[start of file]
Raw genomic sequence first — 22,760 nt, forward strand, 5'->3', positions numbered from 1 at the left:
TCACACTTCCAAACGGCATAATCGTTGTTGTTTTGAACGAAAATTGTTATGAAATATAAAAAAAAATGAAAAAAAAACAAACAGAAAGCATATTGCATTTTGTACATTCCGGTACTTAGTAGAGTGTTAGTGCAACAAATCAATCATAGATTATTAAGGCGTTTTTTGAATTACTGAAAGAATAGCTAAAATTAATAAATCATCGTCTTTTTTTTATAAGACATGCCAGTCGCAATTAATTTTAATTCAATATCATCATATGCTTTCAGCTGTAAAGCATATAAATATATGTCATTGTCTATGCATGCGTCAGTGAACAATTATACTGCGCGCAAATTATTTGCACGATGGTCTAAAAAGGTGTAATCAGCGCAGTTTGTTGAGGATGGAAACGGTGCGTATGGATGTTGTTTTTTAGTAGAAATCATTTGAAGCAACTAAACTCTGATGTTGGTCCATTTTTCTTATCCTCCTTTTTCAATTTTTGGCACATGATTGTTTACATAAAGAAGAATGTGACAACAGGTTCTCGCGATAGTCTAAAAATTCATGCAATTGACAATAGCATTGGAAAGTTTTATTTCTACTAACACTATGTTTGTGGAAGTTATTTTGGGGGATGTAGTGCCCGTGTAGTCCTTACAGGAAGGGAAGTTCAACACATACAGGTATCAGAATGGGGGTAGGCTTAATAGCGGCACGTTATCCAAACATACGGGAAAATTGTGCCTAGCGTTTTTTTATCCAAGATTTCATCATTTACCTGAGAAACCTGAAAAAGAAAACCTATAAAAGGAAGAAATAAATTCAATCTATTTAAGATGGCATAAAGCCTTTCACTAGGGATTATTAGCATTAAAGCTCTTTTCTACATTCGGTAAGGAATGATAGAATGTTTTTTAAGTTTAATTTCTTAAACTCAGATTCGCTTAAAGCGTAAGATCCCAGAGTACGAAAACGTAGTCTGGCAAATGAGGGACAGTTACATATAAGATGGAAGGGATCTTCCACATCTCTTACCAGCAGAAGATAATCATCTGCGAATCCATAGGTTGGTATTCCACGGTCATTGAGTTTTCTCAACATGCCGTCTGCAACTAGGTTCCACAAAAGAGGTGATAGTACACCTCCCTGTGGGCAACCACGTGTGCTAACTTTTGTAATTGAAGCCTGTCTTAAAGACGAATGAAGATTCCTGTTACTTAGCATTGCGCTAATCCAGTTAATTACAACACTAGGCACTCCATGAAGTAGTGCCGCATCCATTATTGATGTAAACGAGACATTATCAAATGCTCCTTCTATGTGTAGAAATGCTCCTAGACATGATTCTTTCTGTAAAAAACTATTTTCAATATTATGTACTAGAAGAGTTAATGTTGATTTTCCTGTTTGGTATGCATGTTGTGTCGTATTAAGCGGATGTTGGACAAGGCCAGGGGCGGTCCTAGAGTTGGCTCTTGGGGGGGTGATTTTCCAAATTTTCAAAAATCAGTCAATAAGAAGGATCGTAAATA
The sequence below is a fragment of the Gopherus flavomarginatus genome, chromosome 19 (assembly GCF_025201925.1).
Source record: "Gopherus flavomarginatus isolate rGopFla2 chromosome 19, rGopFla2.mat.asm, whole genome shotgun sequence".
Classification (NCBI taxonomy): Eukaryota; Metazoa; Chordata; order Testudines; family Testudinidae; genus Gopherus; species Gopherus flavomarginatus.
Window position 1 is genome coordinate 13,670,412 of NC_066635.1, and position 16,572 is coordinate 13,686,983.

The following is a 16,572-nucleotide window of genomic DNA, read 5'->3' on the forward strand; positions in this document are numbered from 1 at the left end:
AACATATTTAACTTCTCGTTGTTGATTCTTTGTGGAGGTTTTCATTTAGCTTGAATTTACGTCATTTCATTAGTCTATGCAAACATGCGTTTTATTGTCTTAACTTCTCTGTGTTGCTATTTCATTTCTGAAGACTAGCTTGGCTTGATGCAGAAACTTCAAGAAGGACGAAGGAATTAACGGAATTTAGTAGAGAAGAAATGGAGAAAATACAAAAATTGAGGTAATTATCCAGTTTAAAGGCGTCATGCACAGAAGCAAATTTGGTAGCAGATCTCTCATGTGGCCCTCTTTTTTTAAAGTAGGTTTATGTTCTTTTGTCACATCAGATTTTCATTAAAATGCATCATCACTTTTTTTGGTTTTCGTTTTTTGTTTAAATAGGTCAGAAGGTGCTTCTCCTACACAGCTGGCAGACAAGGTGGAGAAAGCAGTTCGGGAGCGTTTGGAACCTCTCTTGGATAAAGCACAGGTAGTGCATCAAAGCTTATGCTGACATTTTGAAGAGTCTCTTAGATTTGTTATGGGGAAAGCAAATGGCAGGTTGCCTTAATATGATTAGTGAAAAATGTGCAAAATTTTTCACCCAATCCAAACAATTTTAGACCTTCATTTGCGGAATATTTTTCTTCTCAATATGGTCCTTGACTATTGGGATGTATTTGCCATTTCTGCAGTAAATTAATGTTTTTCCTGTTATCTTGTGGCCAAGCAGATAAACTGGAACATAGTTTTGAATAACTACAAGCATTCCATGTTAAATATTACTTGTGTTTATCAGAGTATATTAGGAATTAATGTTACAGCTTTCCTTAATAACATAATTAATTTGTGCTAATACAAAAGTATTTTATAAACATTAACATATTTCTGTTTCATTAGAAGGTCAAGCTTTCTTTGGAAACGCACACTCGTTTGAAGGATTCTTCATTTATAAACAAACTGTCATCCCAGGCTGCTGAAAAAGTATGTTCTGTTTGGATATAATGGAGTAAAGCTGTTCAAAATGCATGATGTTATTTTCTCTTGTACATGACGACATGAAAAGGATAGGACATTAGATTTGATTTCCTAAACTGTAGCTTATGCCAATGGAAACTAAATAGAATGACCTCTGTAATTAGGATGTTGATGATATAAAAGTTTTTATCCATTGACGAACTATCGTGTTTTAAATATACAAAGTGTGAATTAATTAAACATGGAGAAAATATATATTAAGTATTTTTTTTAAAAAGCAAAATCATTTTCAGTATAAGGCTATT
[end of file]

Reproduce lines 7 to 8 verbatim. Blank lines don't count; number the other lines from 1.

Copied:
The following is a 16,572-nucleotide window of genomic DNA, read 5'->3' on the forward strand; positions in this document are numbered from 1 at the left end:
AACATATTTAACTTCTCGTTGTTGATTCTTTGTGGAGGTTTTCATTTAGCTTGAATTTACGTCATTTCATTAGTCTATGCAAACATGCGTTTTATTGTCTTAACTTCTCTGTGTTGCTATTTCATTTCTGAAGACTAGCTTGGCTTGATGCAGAAACTTCAAGAAGGACGAAGGAATTAACGGAATTTAGTAGAGAAGAAATGGAGAAAATACAAAAATTGAGGTAATTATCCAGTTTAAAGGCGTCATGCACAGAAGCAAATTTGGTAGCAGATCTCTCATGTGGCCCTCTTTTTTTAAAGTAGGTTTATGTTCTTTTGTCACATCAGATTTTCATTAAAATGCATCATCACTTTTTTTGGTTTTCGTTTTTTGTTTAAATAGGTCAGAAGGTGCTTCTCCTACACAGCTGGCAGACAAGGTGGAGAAAGCAGTTCGGGAGCGTTTGGAACCTCTCTTGGATAAAGCACAGGTAGTGCATCAAAGCTTATGCTGACATTTTGAAGAGTCTCTTAGATTTGTTATGGGGAAAGCAAATGGCAGGTTGCCTTAATATGATTAGTGAAAAATGTGCAAAATTTTTCACCCAATCCAAACAATTTTAGACCTTCATTTGCGGAATATTTTTCTTCTCAATATGGTCCTTGACTATTGGGATGTATTTGCCATTTCTGCAGTAAATTAATGTTTTTCCTGTTATCTTGTGGCCAAGCAGATAAACTGGAACATAGTTTTGAATAACTACAAGCATTCCATGTTAAATATTACTTGTGTTTATCAGAGTATATTAGGAATTAATGTTACAGCTTTCCTTAATAACATAATTAATTTGTGCTAATACAAAAGTATTTTATAAACATTAACATATTTCTGTTTCATTAGAAGGTCAAGCTTTCTTTGGAAACGCACACTCGTTTGAAGGATTCTTCATTTATAAACAAACTGTCATCCCAGGCTGCTGAAAAAGTATGTTCTGTTTGGATATAATGGAGTAAAGCTGTTCAAAATGCATGATGTTATTTTCTCTTGTACATGACGACATGAAAAGGATAGGACATTAGATTTGATTTCCTAAACTGTAGCTTATGCCAATGGAAACTAAATAGAATGACCTCTGTAATTAGGATGTTGATGATATAAAAGTTTTTATCCATTGACGAACTATCGTGTTTTAAATATACAAAGTGTGAATTAATTAAACATGGAGAAAATATATATTAAGTATTTTTTTTAAAAAGCAAAATCATTTTCAGTATAAGGCTATT